Last week, AARP doubled-down on its insistence that Social Security and Medicare benefits should be off the table in negotiations to stabilize the nation’s debt. It did so in a letter to members of the deficit reduction “super committee” and in response to a Concord Coalition statement criticizing AARP’s new ad campaign, which warns that 50 million seniors will be heard from on election day if Congress even thinks about touching their benefits or asking them to pay more.
AARP’s further explanations are not encouraging. It continues to insist that Social Security poses little, if any, budgetary challenge because of an ample trust fund surplus and that cutting unspecified “waste” in Medicare can avoid hard choices on benefits and cost-sharing. AARP’s response to Concord’s statement:
The natural outcome of AARP’s position is continued, if not intensified, political gridlock. The politics of deficit reduction are hard enough without interest groups building walls around favored items. Exemptions sow resentments, destroying the needed sense of shared sacrifice.
Should military veterans accept a cut in their benefits when Social Security can’t be touched? Should taxes on workers be raised or programs for children cut when seniors keep their 75 percent subsidy for physician services and pharmaceuticals? This political dilemma was recognized by two bipartisan fiscal commissions last year that recommended broad changes across all segments of the budget.
Moreover, ominously, AARP’s refusal to have its members bear any of the sacrifices needed to solve our fiscal problems pits generations against one another and risks the broad support Social Security and Medicare have enjoyed. Social insurance programs critically depend on everyone's approval and trust. They form an implied generational compact in which each generation's welfare depends directly upon the willingness of the next generation to participate. If the next generation grows disaffected, the survival of the system is thrown into question.
The issue is not whether Social Security and Medicare are good programs. They are. The issue is whether they are sustainable over the long term in their present form. They aren’t.
Social Security and Medicare already comprise 33 percent of the budget. In the years ahead, an aging population will greatly expand the number of beneficiaries for both programs, while rising health care costs will increase the cost per beneficiary for Medicare. Both factors will put heavy pressure on the budget. This conclusion is not one cooked up by The Concord Coalition. The CBO, the Government Accountability Office (GAO) and the programs’ own trustees under Democratic and Republican administrations have all warned of huge imbalances in the years ahead.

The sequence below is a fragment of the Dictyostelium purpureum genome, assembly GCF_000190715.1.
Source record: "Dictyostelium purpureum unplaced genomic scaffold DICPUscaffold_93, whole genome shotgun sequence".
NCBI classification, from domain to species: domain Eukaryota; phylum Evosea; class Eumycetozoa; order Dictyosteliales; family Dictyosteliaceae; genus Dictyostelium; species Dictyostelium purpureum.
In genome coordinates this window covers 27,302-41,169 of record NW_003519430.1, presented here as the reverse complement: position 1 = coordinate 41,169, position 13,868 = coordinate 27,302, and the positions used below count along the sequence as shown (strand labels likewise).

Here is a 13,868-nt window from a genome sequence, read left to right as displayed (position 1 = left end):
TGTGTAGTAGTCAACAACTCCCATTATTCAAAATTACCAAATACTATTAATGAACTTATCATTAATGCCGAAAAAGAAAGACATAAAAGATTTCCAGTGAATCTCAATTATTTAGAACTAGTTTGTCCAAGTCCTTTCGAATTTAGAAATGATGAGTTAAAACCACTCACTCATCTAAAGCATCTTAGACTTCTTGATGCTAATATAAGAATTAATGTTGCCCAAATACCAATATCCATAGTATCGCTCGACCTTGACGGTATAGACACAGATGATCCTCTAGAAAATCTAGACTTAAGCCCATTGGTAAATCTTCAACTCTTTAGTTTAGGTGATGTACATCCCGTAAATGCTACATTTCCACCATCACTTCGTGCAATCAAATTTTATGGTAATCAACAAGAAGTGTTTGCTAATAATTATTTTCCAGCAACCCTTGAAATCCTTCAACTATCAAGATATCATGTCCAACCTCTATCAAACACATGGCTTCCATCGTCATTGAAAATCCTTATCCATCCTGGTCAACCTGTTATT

Neither program can pay promised benefits without a large and growing dose of general revenue from the Treasury. This puts them in competition with other spending priorities. AARP’s position, which seems to represent a new hard-line approach, is that there should be no competition at all…senior benefits must always win. This would inevitably mean deep cuts in all other federal spending, large tax increases, or unsustainable levels of borrowing. It is an untenable position.
To bring deficits and debt under control, policymakers will ultimately need to reduce projected spending to levels that can be supported with plausible levels of taxes and debt. Given their size and projected growth, any strategy for fiscal sustainability will require reform of Medicare and Social Security. This will require difficult choices regarding who should receive what level of benefits, and how those benefits should be delivered.
To be clear, AARP is not the only organization in Washington that has taken a hard line against changes affecting its interests. Anti-tax advocates, in particular, have made a point of insisting that there must be no net tax increase. That, however, is little comfort and simply underscores AARP’s lost opportunity for leadership. Unfortunately, the nation’s leading advocate for seniors is not ready to have an “adult conversation” about Social Security and Medicare.
Concord Coalition Criticizes AARP Ad Campaign As Irresponsible: http://concordcoalition.org/press-releases/2011/1017/concord-coalition-criticizes-aarp-ad-campaign-irresponsible
AARP Responds to Criticism of Campaign Advertising: http://www.aarp.org/about-aarp/press-center/info-10-2011/aarp-responds-to-criticism-of-campaign-advertising.html